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Posted: July 1, 2015

MacFarlane’s ‘Ted 2’ is profane, obnoxious and hilarious

Written by: Wire Services
In this image released by Universal Pictures, Mark Wahlberg , from left, the character Ted, voiced by Seth MacFarlane, and Amanda Seyfried appear in a scene from "Ted 2." (Universal Pictures via AP)

In this image released by Universal Pictures, Mark Wahlberg , from left, the character Ted, voiced by Seth MacFarlane, and Amanda Seyfried appear in a scene from “Ted 2.” (Universal Pictures via AP)

Prude alert! “Ted 2” is profane, socially incorrect, pro-pot, irreverent, deliberately obnoxious and packed to the end credits with decadent jokes that are not legally quotable in most states. It mocks sacred cows like Robin Williams, 9/11 and Charlie Hebdo. It is deliberately crass.

Wisenheimer advice: Don’t miss this one, it’s a riot.

The follow-up to 2012’s “Ted,” one of my favorite anything-goes comedies of the decade, extends the prankish original to new levels of cheesy genius. Mark Wahlberg returns as John, who, as a lonely Boston boy, wished that his stuffed teddy bear would become his real best friend and got his request. Co-writer/director/vocal co-star Seth MacFarlane again plays the animated animal, who entered adulthood less sensitive and adorable than he was in his cuddly youth. While the pair do remain buddies forever, their connection has the kind of bong-fueled bro humor you hear when lowbrows get high.

In this chapter, John is divorced from Lori (Mila Kunis), who he married at the end of the previous episode, and a bit dejected by his return to solitude. Ted and his hottie blue-collar bride Tami-Lynn (Jessica Barth, who does much with a very little role) face their own problems.

Their efforts to have a child are rather tricky since Ted lacks a male appendage. John’s assistance sets off a downpour of bodily fluid jokes that range from an overflow at a local sperm clinic to burglarizing Patriots quarterback Tom Brady’s bedroom. As before, there are cool celebrity cameos throughout.

Ultimately, Ted’s quest for a child triggers a legal battle as the state of Massachusetts aims to revoke the plushy toy’s citizenship because he isn’t a real person. A courtroom clash like a giddy lampoon of “Law & Order” finds Ted without his marriage rights, employment and pizza delivery discount card. Watching a rebroadcast of “Roots” where LeVar Burton’s slave character Kunta Kinte is introduced to life in the colonies with a whip, Ted says, “See, that’s just like me!”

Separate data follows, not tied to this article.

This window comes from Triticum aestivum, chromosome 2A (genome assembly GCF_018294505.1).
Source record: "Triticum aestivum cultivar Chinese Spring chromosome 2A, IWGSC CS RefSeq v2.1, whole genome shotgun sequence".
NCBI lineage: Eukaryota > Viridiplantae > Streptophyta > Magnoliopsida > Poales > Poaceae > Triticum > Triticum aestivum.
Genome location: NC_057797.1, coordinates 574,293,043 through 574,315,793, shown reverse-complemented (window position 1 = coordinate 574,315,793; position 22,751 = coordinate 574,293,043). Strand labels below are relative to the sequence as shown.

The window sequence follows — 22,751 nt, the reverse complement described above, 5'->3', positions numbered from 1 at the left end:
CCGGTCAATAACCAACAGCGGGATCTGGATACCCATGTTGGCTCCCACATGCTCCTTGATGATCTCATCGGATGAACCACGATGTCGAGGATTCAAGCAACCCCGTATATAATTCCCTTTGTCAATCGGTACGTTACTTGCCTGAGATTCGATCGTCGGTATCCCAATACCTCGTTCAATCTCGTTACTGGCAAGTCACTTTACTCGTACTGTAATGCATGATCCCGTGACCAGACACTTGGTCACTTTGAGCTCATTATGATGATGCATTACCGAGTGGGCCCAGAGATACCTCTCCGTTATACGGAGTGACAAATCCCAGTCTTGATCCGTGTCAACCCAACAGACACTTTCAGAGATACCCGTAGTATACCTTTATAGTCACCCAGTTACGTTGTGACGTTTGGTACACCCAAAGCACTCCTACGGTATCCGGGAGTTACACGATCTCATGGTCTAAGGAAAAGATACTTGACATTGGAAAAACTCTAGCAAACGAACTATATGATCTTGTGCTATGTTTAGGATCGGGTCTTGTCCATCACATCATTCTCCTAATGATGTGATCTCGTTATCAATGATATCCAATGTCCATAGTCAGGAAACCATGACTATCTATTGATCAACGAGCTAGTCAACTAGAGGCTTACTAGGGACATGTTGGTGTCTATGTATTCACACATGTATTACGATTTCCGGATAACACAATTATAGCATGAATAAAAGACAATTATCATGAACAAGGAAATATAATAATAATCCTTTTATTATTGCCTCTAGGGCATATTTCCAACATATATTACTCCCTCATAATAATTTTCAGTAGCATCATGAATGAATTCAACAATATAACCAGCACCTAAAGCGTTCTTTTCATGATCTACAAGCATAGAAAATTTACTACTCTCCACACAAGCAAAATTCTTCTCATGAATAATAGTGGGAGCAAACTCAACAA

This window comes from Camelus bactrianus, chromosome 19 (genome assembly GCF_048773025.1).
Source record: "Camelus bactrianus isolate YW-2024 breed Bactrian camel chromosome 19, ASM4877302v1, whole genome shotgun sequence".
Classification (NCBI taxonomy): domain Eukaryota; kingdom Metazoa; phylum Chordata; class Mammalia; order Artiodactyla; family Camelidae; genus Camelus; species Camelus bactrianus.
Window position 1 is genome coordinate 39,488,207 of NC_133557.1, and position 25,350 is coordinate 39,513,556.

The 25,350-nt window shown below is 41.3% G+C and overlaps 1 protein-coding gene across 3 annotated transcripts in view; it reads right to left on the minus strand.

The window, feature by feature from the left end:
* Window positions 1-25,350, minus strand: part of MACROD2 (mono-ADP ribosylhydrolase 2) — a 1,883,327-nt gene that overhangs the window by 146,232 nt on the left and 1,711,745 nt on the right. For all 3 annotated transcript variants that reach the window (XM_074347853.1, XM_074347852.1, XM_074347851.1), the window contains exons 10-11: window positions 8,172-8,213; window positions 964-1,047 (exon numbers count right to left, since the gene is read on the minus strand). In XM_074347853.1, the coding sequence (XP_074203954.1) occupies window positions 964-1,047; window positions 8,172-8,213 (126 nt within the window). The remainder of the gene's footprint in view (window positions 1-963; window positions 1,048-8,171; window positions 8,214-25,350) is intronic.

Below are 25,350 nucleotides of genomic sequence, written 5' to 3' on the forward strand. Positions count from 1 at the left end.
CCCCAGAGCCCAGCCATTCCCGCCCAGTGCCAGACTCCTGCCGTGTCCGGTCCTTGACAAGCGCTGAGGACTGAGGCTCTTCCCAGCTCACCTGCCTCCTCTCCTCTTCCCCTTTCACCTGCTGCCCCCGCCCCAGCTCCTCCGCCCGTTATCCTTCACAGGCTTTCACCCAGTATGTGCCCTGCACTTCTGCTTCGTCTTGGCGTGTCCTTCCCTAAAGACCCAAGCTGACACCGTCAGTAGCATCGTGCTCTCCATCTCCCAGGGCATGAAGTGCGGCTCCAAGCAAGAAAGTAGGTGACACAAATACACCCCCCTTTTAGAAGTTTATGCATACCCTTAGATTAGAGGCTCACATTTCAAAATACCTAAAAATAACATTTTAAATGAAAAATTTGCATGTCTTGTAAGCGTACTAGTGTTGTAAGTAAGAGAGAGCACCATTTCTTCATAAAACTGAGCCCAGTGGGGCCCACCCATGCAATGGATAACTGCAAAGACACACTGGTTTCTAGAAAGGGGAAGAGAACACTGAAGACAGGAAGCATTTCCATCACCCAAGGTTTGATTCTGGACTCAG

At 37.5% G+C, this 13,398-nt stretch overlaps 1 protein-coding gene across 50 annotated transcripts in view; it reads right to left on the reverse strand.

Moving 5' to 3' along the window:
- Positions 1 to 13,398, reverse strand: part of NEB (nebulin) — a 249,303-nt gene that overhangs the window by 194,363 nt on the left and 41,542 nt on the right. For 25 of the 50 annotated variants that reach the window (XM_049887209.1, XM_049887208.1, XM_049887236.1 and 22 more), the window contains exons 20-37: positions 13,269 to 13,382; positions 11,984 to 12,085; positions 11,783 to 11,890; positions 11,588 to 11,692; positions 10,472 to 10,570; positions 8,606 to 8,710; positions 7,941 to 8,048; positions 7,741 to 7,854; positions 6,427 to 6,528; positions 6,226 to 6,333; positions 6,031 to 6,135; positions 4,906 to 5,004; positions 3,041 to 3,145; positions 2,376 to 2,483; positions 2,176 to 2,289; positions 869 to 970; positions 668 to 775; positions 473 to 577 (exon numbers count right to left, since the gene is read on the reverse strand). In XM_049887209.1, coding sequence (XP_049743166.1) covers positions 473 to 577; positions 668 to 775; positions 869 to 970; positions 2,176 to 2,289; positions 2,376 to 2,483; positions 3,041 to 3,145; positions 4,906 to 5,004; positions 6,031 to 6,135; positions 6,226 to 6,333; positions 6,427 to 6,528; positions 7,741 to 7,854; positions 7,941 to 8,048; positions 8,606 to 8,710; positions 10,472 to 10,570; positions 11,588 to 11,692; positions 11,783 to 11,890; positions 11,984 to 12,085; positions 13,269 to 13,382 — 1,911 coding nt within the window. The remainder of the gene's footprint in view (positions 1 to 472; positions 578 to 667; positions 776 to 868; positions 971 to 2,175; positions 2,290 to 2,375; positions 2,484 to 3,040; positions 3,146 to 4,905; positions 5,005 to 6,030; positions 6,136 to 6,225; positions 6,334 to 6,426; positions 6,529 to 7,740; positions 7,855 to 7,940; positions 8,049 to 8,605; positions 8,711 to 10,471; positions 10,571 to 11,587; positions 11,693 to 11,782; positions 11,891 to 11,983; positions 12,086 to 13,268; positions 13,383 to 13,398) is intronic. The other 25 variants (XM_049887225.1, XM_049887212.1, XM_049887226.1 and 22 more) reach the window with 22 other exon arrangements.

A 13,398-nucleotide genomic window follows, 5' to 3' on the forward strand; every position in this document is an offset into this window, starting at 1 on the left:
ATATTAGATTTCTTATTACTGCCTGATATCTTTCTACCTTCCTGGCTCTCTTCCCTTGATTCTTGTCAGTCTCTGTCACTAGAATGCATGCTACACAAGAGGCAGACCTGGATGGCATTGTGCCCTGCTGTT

Before you can say Plessy vs. Ferguson, Brown vs. Board of Education or Dred Scott (and the film does), the issue that everyone should be treated equally becomes the main theme. Rachel Dolezal and Caitlyn Jenner don’t show up in the mix, maybe because they hit the headlines too late. In their place we have Amanda Seyfried as a new lawyer who takes on the case for free because it defends justice – and Wahlberg is cute compared with most Boston losers. And yeah, she likes cannabis, too. Morgan Freeman lampoons the wisdom-heavy parts he often plays as a lawyer who represents clients against racial discrimination.

This is MacFarlane balancing the film’s heavy use of tribal humor – there is not a subset of society the film doesn’t ridicule – and its well-meaning heart. MacFarlane grabs every example of political censorship and progressive guilt it can find and sets them afire, but at the same time offers positive representations of diverse groups.

Whenever someone stereotypes others in the film, it’s that idiot who’s the butt of the gag. “Ted 2” doesn’t walk on eggshells carefully, it stomps them. It’s reminding us that we’re all juggling problems, and making fun of ourselves is a part of dealing with that. Dadaist absurdity like this is a rare gift in an era when ethnically offensive laughs are increasingly considered off limits.

Yes, at times it pushes its jet-black, race-based, sexist jokes a smidgen too far. Sure, the plotting is stubbornly spotty, and at times its gags are too tossed away to make the impression they deserve. OK, at nearly two hours it’s a good 15 minutes too long. But I wouldn’t cut the countless left-turn subplots.

Why lose that opening with a multimillion-dollar tribute to Busby Berkeley dance extravaganzas?

Or stop Seyfried singing MacFarlane’s fine new love song “Mean ol’ Moon” while woodland creatures from across the world drop by to listen?

Or remove that battle royal at New York’s Comic Con that riffs off every science fiction movie of the last half century?

It kept me happy until the last moment of the long end credits, and if you’re lucky it’ll do the same for you.

“TED 2,” starring Mark Wahlberg, Seth MacFarlane and Amanda Seyfried. Directed by Seth MacFarlane. Written by MacFarlane and Alec Sulkin. A Universal Pictures release. Rated R for crude and sexual content, pervasive language and some drug use.

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